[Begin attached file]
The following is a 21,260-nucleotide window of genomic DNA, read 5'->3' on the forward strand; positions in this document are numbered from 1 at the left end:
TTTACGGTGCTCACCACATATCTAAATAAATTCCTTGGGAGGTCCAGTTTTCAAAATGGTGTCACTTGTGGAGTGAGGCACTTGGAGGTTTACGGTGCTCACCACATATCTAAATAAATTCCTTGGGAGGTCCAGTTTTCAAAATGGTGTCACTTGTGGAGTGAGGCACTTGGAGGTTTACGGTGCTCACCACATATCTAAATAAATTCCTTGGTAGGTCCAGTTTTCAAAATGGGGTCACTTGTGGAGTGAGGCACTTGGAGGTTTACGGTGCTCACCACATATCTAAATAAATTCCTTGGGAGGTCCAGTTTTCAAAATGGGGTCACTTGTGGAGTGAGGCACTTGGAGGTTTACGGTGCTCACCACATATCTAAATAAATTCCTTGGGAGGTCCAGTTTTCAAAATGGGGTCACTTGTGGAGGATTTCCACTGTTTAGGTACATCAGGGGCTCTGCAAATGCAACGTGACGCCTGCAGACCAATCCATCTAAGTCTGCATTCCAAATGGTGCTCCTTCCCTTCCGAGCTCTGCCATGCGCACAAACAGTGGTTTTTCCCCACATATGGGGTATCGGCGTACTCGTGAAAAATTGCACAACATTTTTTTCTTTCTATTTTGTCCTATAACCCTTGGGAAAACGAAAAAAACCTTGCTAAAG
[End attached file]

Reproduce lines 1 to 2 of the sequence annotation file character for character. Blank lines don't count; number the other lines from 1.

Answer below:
The following is a 21,260-nucleotide window of genomic DNA, read 5'->3' on the forward strand; positions in this document are numbered from 1 at the left end:
TTTACGGTGCTCACCACATATCTAAATAAATTCCTTGGGAGGTCCAGTTTTCAAAATGGTGTCACTTGTGGAGTGAGGCACTTGGAGGTTTACGGTGCTCACCACATATCTAAATAAATTCCTTGGGAGGTCCAGTTTTCAAAATGGTGTCACTTGTGGAGTGAGGCACTTGGAGGTTTACGGTGCTCACCACATATCTAAATAAATTCCTTGGTAGGTCCAGTTTTCAAAATGGGGTCACTTGTGGAGTGAGGCACTTGGAGGTTTACGGTGCTCACCACATATCTAAATAAATTCCTTGGGAGGTCCAGTTTTCAAAATGGGGTCACTTGTGGAGTGAGGCACTTGGAGGTTTACGGTGCTCACCACATATCTAAATAAATTCCTTGGGAGGTCCAGTTTTCAAAATGGGGTCACTTGTGGAGGATTTCCACTGTTTAGGTACATCAGGGGCTCTGCAAATGCAACGTGACGCCTGCAGACCAATCCATCTAAGTCTGCATTCCAAATGGTGCTCCTTCCCTTCCGAGCTCTGCCATGCGCACAAACAGTGGTTTTTCCCCACATATGGGGTATCGGCGTACTCGTGAAAAATTGCACAACATTTTTTTCTTTCTATTTTGTCCTATAACCCTTGGGAAAACGAAAAAAACCTTGCTAAAG